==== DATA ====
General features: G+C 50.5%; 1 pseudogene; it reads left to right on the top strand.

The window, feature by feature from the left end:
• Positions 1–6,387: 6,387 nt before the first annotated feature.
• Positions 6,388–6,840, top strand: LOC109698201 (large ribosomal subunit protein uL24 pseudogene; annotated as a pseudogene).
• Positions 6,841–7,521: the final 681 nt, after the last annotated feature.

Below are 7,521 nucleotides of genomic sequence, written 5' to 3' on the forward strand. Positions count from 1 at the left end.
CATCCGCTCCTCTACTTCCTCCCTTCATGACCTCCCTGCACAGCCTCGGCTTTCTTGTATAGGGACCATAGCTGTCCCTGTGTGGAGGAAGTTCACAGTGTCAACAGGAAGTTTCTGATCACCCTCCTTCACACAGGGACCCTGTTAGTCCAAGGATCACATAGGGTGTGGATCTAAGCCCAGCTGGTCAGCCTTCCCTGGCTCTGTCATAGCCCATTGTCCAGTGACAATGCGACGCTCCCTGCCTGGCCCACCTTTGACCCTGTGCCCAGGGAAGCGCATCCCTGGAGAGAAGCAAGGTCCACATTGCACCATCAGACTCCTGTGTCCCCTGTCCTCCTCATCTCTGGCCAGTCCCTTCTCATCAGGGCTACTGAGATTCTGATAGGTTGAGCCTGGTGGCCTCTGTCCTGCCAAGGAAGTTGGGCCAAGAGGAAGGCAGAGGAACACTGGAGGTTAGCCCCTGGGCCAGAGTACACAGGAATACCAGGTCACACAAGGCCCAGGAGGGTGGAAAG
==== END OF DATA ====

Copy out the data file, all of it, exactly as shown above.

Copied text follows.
General features: G+C 50.5%; 1 pseudogene; it reads left to right on the top strand.

The window, feature by feature from the left end:
• Positions 1–6,387: 6,387 nt before the first annotated feature.
• Positions 6,388–6,840, top strand: LOC109698201 (large ribosomal subunit protein uL24 pseudogene; annotated as a pseudogene).
• Positions 6,841–7,521: the final 681 nt, after the last annotated feature.

Below are 7,521 nucleotides of genomic sequence, written 5' to 3' on the forward strand. Positions count from 1 at the left end.
CATCCGCTCCTCTACTTCCTCCCTTCATGACCTCCCTGCACAGCCTCGGCTTTCTTGTATAGGGACCATAGCTGTCCCTGTGTGGAGGAAGTTCACAGTGTCAACAGGAAGTTTCTGATCACCCTCCTTCACACAGGGACCCTGTTAGTCCAAGGATCACATAGGGTGTGGATCTAAGCCCAGCTGGTCAGCCTTCCCTGGCTCTGTCATAGCCCATTGTCCAGTGACAATGCGACGCTCCCTGCCTGGCCCACCTTTGACCCTGTGCCCAGGGAAGCGCATCCCTGGAGAGAAGCAAGGTCCACATTGCACCATCAGACTCCTGTGTCCCCTGTCCTCCTCATCTCTGGCCAGTCCCTTCTCATCAGGGCTACTGAGATTCTGATAGGTTGAGCCTGGTGGCCTCTGTCCTGCCAAGGAAGTTGGGCCAAGAGGAAGGCAGAGGAACACTGGAGGTTAGCCCCTGGGCCAGAGTACACAGGAATACCAGGTCACACAAGGCCCAGGAGGGTGGAAAG